American Studies
American Studies

Art Levy- Radio Host

Fri, June 1, 2018
Art Levy- Radio Host

Throughout the 2019-2020 school year, we've been conducting interviews with UT AMS grads who utilize their American Studies degrees in different ways in the world outside the 40 Acres. Next up in our series is Art Levy, a radio host for KUTX based in Austin, Texas.

Gaila Sims: When did you graduate from American Studies at UT, and with what degree?

Art Levy: I graduated in 2009 with a B.A in History and a minor in American Studies.

GS: As a host and staff member at KUTX, what does your day-to-day work look like?

AL: We're a small staff at KUTX, so we all wear a lot of different hats. For example, I'm an on-air host and a senior producer. Most NPR stations would split these duties, but I've always loved both sides of the glass, so to speak. I host a four-hour music shift on Sundays, but the bulk of my week is spent exercising my producer duties. This includes editing interviews and mixing audio for our podcast 'This Song'; organizing, recording, editing, and mixing our weekly guest DJ show 'My KUTX' (the guest DJs are musicians, ranging from national touring acts to local artists); producing promos for station events; producing "imaging" sweepers--station identifiers that you'll hear played between songs; and soliciting and listening to new music. Truthfully, though, the bulk of my days is spent in front of a computer answering emails or obsessively trying to edit a cough out of an interview. Surprisingly unglamorous, I know.

GS: How did you become interested in working in radio?

AL: Honestly, I stumbled into radio. In college, a friend of mine casually mentioned she was interested in joining KVRX 91.7 FM, the student-run station at UT. I tagged along to a meeting and instantly loved it. I grew up in Dallas listening to Texas Rangers baseball game broadcasts and our local alternative rock station, but I never realized I could do that, and I certainly didn't think I could do it for a career. When I graduated in 2009 (at the height of the Great Recession), KVRX's faculty advisor mentioned that KUT had a music program looking for interns. I figured it would be a nice creative diversion, strung together alongside my part-time jobs...and here I am almost ten years later writing an alumnus questionnaire about it. Weird.

GS: Do you have any advice for students in our department who are interested in pursuing work in the music industry?

AL: As you can see from my answer above, I had no expectations heading into the industry, which was maybe beneficial in hindsight. This is because this can be a cruel business--if you go into it thinking you can make a million dollars or be immediately famous, you are sorely mistaken. You have to go into it because you love music. It sounds simple, but it's not: that passion for music has to be your north star as you weather rejection, criticism, bad pay, long hours, etc. But I would also encourage you to not suffer for the sake of suffering. In our society, creative labor is not traditionally seen as labor, meaning you can get taken advantage of really quickly (and you will be expected to be "thankful for the opportunity"). Advocate for yourself and your fellow music industry professionals. It is not a zero-sum game.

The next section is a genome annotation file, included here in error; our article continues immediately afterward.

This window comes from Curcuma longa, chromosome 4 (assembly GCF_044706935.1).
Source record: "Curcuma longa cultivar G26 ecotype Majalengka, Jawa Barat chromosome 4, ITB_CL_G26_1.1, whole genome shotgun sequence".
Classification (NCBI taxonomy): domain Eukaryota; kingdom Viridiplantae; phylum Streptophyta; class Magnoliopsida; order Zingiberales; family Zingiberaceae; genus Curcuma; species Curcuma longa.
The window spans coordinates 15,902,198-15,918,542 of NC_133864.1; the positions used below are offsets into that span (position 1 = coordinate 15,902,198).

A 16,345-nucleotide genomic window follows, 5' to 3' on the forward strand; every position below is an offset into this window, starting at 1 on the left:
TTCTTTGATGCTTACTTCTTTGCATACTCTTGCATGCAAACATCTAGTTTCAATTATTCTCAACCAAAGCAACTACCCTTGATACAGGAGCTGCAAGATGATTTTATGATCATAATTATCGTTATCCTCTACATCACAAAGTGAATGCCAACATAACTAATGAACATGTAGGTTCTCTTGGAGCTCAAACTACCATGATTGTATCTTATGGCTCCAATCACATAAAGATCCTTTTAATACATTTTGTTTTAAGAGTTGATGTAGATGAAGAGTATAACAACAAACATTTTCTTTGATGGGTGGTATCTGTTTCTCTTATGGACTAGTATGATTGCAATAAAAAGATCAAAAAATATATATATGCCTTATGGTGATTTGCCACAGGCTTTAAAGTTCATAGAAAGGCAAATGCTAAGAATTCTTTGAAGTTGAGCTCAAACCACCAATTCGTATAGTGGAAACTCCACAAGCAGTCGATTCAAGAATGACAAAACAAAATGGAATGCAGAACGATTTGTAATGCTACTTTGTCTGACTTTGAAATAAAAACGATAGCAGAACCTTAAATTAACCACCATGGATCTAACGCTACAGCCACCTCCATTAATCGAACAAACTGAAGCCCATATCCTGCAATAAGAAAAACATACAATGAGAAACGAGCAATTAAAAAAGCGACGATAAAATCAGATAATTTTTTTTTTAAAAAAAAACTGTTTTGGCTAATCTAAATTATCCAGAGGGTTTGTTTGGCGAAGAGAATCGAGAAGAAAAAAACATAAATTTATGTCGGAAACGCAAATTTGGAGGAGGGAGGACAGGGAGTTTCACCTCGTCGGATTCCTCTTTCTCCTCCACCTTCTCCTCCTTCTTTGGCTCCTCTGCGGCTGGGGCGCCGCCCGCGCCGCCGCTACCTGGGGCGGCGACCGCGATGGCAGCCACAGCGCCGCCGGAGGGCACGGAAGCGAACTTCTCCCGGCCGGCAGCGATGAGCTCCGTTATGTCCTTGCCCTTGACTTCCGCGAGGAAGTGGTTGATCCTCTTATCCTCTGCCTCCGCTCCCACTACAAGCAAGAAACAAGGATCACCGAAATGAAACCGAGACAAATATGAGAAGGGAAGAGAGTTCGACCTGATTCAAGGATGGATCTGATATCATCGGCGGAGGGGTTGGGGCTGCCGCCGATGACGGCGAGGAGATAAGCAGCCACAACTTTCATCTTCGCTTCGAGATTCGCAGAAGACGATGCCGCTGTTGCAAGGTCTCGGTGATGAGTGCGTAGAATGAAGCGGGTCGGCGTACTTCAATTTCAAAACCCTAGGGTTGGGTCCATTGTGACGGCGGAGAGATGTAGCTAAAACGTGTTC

GS: How does American Studies inform your work? How does your background in American Studies help you in your work at KUTX?

AL: American Studies helped hone my writing and critical thinking skills, which are both incredibly important when editing interviews or creatively problem-solving. But I also think there is value in pursuing American Studies because you enjoy the subject matter. That level of engagement helped me to become, quite frankly, a more interesting and curious person than if I had solely studied radio.

GS: What projects or people have inspired your work?

AL: An old cliche, but punk rock changed my life. As a teenager (and increasingly as an adult), I found punk's do-it-yourself ethos to be incredibly freeing. I taught myself audio production with this attitude (alongside lots and lots of trial-and-error), and it gave me the confidence to speak on a mic for strangers every week. Also, American Studies showed me there is value in thinking/reading/writing about popular music, as an art form and a culture. 

People who have inspired my work: 

*Brian Eno: producer/musician/artist, who coined the phrase "honor thy error as a hidden intention," which is a profoundly good bit of advice. 

*Austin Kleon: an Austin-based writer who has written several books on creativity as a daily pursuit, not just a means to an end.

*Anni Albers: an abstract artist who reminds me to come down from the clouds and get my hands dirty.

*Emily Wiegand: my wife, who's the first to tell me her honest opinion.

*Max Levy: my dad, an architect who's stayed true to his artistic vision for 50+ years.

GS: Do you have any advice for students in our department about how to get the most out of their experience at UT?

AL: I think hyperspecialization in a particular field can be detrimental. At KUTX, there are people with degrees in social work, creative writing, business, photojournalism, and more, which means we can draw on so many disciplines in our work instead of just communications or radio. So I would advise students to notice the subjects that give them a twang of happiness and learn everything they can about those subjects. It doesn't matter if it doesn't relate to your major or minor--I took a bunch of Geology courses at UT and I still know the difference between igneous, sedimentary, and metamorphic rocks. Have I ever used this knowledge? Maybe not consciously, but the trick is to build weird connections between different parts of your brain, parts that don't normally talk to each other. That's where new ideas come from.

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